Bees are dying at an alarming rate. It’s well known that bee populations are declining, and this spells disaster for our food supply and the planet’s many ecosystems. But what if I told you that wasp populations are declining in a similar fashion? Would you be equally as distraught, or would you be glad to know that those stinging, non-contributing nuisances are soon to be gone for good?
Before you begin to celebrate, you should know that both bees and wasps are two of humanity’s most ecologically and economically important species. Both insects pollinate our flowers and crops – but unlike bees, wasps also regulate populations of crop pests and insects that carry human diseases.
“It’s clear we have a very different emotional connection to wasps than to bees – we have lived in harmony with bees for a very long time, domesticating some species, but human-wasp interactions are often unpleasant as they ruin picnics and nest in our homes,” says study author, Dr. Seirian Sumner of University College London. “Despite this, we need to actively overhaul the negative image of wasps to protect the ecological benefits they bring to our planet. They are facing a similar decline to bees and that is something the world can’t afford.”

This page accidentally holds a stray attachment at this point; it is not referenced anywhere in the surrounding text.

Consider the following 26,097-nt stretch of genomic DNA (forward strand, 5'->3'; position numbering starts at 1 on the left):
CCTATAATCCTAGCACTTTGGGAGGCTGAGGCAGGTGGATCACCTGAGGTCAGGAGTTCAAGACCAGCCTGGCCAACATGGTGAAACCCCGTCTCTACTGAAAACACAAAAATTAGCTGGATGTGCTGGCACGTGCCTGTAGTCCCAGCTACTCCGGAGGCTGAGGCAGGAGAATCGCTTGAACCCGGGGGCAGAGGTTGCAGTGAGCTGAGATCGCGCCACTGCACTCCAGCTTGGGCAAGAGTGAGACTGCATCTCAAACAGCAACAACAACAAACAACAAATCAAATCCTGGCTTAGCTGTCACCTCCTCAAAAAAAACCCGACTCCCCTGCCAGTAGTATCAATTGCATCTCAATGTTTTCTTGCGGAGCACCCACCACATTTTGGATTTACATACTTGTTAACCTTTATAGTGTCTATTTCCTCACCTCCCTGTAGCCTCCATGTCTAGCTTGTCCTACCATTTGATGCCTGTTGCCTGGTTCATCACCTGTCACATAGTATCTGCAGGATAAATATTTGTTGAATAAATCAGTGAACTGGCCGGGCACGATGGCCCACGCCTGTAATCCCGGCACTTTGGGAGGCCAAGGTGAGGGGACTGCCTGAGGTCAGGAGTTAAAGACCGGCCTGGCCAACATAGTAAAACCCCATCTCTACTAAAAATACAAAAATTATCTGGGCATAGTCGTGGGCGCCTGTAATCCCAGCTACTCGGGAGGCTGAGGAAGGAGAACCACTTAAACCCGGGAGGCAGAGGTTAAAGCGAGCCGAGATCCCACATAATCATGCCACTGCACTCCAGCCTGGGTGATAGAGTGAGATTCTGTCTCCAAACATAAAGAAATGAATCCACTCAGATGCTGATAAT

Sumner spearheaded a study, now published in Ecological Entomology, to find out why wasps are almost universally hated. The study surveyed 748 members of the public from 46 countries, asking about their perceptions of certain insects. Results showed that wasps are highly disliked across the board, but this is most likely due to a low-level interest in nature and lack of understanding about what benefits these insects actually provide to our planet.
The research team also found that wasps are not a popular insect for even other scientists to study – which doesn’t help the negative image they have in the public eye. Of 908 papers sampled by the researchers, only 2.4 percent were wasp publications, compared to 97.6 percent bee publications.
Because all insects are exposed to the threat of climate change and habitat loss, the research team advocates for maintaining insect abundance and diversity.
“Global concern about the decline of pollinators has resulted in a phenomenal level of public interest in, and support of, bees,” says co-author, Dr. Alessandro Cini of UCL. “It would be fantastic if this could be mirrored for wasps but it would need a complete cultural shift in attitudes towards wasps. The first step on the way to this would be for scientists to appreciate wasps more and provide the required research on their economic and societal value, which will then help the public understand the importance of wasps.”